Committee to Hear Amended AB1634 – the Spay-Neuter Bill
Opponents of the spay-neuter bill are concerned about government intrusion into pet health decisions.
Posted: July 11, 2007, 5 a.m. EDT
The California Senate Local Government Committee is scheduled to hear an amended version of California Assembly Bill 1634 today at 8 a.m., but opponents contend the revised bill remains intrusive as both supporters and opponents of the bill attempt to muster support for or against the legislation.
The bill, which would essentially mandate the spaying or neutering of most dogs and cats in the state, was introduced in an effort to reduce the number of unwanted animals abandoned and euthanized in the state.
The amended bill increases the age of mandatory sterilization from 4 months to 6 months, or 9 months with a letter from a licensed veterinarian stating that a specific cat or dog should not be sterilized before 9 months. A second letter from the veterinarian – issued within 30 days of the animal turning 9 months old – could delay the procedure until the animal turned 12 months old.
The previous version of the bill allowed a 75-day waiting period after the 4-month mark for delaying the procedure for health reasons.
The new version also adds a clause stating that veterinarians would not be obligated to enforce the mandatory spay-neuter law, thus would not be required to report noncompliant pet owners to authorities. Despite that, the California Veterinary Medical Association quietly withdrew its support of the legislation in a letter to author Assemblyman Lloyd Levine, according to the San Diego Union Tribune, because its members were divided on the bill’s merits.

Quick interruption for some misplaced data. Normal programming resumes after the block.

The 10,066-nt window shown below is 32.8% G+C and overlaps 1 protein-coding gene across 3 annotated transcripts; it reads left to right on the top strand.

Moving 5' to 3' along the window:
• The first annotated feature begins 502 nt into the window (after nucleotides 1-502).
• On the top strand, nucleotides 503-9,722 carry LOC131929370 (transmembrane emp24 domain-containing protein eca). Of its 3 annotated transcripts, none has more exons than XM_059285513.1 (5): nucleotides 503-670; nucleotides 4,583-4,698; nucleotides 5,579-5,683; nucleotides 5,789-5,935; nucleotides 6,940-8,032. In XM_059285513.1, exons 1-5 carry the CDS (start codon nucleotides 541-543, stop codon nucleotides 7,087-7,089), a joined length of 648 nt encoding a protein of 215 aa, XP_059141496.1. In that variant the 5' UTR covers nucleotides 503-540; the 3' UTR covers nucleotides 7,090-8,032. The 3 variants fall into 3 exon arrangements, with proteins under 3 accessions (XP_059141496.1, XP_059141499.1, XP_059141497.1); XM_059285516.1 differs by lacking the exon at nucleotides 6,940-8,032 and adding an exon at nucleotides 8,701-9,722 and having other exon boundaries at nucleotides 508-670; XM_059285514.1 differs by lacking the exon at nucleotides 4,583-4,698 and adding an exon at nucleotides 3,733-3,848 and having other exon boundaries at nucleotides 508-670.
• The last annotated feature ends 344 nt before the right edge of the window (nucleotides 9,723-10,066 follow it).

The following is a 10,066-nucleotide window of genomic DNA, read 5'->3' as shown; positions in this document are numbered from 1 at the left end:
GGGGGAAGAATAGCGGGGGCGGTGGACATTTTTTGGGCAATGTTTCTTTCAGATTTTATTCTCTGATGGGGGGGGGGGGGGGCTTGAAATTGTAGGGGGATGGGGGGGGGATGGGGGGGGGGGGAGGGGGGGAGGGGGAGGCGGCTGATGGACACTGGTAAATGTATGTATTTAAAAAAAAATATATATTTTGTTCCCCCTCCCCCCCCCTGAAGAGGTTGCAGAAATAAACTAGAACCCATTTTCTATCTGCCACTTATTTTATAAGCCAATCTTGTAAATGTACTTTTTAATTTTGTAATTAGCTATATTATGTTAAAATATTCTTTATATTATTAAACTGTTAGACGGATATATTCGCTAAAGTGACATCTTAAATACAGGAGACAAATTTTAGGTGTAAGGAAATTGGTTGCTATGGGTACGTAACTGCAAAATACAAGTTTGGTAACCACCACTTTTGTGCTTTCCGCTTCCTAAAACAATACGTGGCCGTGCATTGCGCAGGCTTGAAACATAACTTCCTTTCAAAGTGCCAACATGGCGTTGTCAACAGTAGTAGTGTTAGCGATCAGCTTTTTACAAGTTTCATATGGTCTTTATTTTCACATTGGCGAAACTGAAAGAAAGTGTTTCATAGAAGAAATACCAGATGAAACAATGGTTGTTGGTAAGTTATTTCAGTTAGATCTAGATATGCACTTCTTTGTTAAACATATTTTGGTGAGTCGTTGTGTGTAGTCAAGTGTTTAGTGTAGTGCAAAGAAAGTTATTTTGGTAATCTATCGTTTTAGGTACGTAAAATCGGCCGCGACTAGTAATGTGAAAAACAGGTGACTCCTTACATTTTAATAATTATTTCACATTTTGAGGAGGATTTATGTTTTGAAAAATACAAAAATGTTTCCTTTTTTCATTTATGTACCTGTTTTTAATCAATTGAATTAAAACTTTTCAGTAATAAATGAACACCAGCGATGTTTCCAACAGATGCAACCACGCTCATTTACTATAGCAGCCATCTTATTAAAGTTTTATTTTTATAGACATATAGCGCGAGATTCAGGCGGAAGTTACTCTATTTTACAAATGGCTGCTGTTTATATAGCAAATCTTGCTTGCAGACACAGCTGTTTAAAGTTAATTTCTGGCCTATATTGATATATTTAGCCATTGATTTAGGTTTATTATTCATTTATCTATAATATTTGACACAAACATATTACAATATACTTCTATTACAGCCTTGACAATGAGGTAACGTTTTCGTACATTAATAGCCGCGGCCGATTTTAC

Among other changes is a provision that would allow, until 2012, local jurisdictions to issue a permit, and charge a permit fee, to allow one male and one female dog per household to remain intact for the purpose of producing a single litter of dogs. This provision does not apply to cat owners.
This provision would be automatically repealed on Jan. 1, 2012, unless future legislation extends it. Local jurisdictions could also decide not to issue any such permits.
In addition, in order for a dog owner to qualify for the “intact” permit, the dog owner must maintain a record of the litter’s dispersal and provide it to authorities upon request.
Dog owners would not be allowed to sell or give away any puppies until they were 8 weeks old.
Intact dog owners would also need to provide “sufficient quantity of good and wholesome food and water,” the amended legislation states. However, the legislation does not define what is sufficient, good or wholesome.
The amended bill allows pet owners cited for owning intact animals in violation of the act 30 days to comply with the regulations to avoid a $500 civil penalty.
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